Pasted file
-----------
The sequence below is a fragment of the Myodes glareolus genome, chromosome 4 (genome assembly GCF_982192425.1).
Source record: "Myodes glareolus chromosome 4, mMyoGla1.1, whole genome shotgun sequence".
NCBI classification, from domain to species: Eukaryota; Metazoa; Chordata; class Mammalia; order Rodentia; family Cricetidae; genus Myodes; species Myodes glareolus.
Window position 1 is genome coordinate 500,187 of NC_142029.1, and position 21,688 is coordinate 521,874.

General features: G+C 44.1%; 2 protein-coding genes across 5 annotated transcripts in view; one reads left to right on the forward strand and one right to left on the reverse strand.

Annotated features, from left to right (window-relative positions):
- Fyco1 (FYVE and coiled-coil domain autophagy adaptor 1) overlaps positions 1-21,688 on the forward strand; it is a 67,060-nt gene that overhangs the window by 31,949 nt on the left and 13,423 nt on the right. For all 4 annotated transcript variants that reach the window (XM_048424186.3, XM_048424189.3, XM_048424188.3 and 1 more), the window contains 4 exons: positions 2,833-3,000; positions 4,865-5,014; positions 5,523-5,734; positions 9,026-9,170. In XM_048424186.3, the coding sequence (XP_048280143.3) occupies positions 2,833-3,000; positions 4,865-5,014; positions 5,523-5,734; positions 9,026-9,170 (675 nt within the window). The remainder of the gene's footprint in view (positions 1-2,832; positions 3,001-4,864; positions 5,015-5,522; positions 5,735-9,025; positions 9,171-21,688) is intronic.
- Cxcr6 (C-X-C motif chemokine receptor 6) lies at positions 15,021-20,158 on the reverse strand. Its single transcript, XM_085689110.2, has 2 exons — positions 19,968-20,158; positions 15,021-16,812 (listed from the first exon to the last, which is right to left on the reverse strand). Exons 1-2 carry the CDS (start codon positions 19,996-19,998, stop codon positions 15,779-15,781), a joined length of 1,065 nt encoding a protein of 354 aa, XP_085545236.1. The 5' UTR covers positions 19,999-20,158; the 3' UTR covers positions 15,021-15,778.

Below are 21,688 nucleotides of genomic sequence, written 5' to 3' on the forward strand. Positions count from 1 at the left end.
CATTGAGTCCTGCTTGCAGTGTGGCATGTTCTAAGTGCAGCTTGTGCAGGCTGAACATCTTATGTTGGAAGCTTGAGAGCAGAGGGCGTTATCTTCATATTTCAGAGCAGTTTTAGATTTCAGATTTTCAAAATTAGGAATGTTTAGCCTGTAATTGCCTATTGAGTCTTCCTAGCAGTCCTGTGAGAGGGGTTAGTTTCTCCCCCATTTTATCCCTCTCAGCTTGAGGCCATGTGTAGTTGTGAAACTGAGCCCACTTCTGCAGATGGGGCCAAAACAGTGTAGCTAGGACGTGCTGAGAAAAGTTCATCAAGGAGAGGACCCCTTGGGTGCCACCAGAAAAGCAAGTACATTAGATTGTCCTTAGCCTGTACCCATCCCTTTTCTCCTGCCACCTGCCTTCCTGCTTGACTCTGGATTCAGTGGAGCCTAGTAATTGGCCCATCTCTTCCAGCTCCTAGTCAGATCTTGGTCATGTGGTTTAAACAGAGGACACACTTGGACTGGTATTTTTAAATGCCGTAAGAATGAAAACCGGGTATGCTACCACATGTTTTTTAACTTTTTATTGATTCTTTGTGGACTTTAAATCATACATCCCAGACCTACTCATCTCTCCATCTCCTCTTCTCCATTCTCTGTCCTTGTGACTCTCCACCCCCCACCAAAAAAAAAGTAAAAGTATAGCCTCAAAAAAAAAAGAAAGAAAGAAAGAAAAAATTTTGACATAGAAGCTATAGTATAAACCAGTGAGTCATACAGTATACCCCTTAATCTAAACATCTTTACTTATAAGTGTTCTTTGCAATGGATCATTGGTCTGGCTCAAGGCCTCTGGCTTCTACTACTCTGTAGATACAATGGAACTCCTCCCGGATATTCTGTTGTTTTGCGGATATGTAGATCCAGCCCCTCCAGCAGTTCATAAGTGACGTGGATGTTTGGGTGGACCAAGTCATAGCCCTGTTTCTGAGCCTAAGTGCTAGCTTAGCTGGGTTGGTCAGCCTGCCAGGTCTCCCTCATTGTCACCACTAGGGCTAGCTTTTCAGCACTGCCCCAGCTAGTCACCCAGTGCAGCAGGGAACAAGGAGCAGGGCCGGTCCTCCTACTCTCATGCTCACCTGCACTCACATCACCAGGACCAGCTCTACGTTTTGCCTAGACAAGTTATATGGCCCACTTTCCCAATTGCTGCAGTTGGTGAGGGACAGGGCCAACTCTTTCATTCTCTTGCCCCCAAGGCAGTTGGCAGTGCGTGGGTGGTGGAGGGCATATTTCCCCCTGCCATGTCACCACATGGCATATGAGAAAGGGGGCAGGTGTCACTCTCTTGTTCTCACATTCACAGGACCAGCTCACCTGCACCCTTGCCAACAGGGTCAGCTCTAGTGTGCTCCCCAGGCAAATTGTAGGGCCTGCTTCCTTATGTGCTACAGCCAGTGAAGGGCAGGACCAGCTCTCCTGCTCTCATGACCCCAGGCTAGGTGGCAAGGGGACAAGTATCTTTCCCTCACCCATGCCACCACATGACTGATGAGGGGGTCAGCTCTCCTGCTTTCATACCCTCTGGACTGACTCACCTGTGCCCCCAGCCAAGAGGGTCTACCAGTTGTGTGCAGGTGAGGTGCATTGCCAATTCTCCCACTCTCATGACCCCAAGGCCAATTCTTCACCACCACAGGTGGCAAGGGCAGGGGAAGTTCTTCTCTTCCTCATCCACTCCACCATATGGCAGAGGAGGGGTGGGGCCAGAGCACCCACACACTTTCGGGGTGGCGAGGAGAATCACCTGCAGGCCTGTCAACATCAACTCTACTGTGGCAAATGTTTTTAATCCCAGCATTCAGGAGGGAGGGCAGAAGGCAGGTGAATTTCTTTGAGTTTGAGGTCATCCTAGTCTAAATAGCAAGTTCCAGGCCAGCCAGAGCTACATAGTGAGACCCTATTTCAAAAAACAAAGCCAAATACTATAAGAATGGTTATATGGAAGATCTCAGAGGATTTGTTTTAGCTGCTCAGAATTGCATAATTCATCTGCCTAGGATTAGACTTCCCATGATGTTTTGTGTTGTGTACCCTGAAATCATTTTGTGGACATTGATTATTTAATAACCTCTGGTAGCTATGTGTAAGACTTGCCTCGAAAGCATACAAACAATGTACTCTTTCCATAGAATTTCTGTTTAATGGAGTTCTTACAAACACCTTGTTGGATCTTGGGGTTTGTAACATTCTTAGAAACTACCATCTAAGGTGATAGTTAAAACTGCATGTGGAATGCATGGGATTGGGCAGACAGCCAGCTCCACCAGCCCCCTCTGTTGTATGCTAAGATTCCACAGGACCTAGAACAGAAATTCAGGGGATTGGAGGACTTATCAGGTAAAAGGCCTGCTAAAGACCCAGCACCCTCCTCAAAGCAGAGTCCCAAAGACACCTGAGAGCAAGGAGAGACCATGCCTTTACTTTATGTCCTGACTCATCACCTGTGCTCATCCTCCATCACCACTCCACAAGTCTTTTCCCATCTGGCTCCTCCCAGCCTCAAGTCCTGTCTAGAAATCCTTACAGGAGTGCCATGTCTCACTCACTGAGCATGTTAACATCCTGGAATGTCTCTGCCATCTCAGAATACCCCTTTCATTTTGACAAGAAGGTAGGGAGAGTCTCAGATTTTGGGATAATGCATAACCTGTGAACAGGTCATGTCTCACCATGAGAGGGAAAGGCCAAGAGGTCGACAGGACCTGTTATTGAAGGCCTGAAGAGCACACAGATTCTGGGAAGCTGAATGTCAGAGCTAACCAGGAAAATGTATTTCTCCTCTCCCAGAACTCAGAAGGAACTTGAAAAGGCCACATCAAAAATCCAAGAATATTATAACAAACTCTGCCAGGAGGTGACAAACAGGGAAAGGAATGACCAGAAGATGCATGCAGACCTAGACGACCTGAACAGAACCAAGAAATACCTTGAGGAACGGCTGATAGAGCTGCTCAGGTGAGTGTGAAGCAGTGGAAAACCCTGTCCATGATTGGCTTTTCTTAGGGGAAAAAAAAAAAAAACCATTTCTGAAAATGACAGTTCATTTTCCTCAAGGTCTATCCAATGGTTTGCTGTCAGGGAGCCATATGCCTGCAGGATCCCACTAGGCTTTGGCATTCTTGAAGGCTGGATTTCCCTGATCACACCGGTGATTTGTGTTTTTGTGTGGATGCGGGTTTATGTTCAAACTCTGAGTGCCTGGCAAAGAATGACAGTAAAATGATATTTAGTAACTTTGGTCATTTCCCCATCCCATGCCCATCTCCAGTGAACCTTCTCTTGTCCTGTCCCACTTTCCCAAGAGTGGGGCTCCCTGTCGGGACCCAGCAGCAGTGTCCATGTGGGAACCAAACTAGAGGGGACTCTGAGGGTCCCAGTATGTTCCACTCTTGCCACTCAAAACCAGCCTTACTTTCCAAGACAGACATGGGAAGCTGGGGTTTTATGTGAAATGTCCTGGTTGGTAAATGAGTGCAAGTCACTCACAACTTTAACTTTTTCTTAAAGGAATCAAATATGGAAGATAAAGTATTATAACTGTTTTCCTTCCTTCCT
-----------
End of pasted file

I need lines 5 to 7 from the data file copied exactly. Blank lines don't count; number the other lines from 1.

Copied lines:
General features: G+C 44.1%; 2 protein-coding genes across 5 annotated transcripts in view; one reads left to right on the forward strand and one right to left on the reverse strand.

Annotated features, from left to right (window-relative positions):
- Fyco1 (FYVE and coiled-coil domain autophagy adaptor 1) overlaps positions 1-21,688 on the forward strand; it is a 67,060-nt gene that overhangs the window by 31,949 nt on the left and 13,423 nt on the right. For all 4 annotated transcript variants that reach the window (XM_048424186.3, XM_048424189.3, XM_048424188.3 and 1 more), the window contains 4 exons: positions 2,833-3,000; positions 4,865-5,014; positions 5,523-5,734; positions 9,026-9,170. In XM_048424186.3, the coding sequence (XP_048280143.3) occupies positions 2,833-3,000; positions 4,865-5,014; positions 5,523-5,734; positions 9,026-9,170 (675 nt within the window). The remainder of the gene's footprint in view (positions 1-2,832; positions 3,001-4,864; positions 5,015-5,522; positions 5,735-9,025; positions 9,171-21,688) is intronic.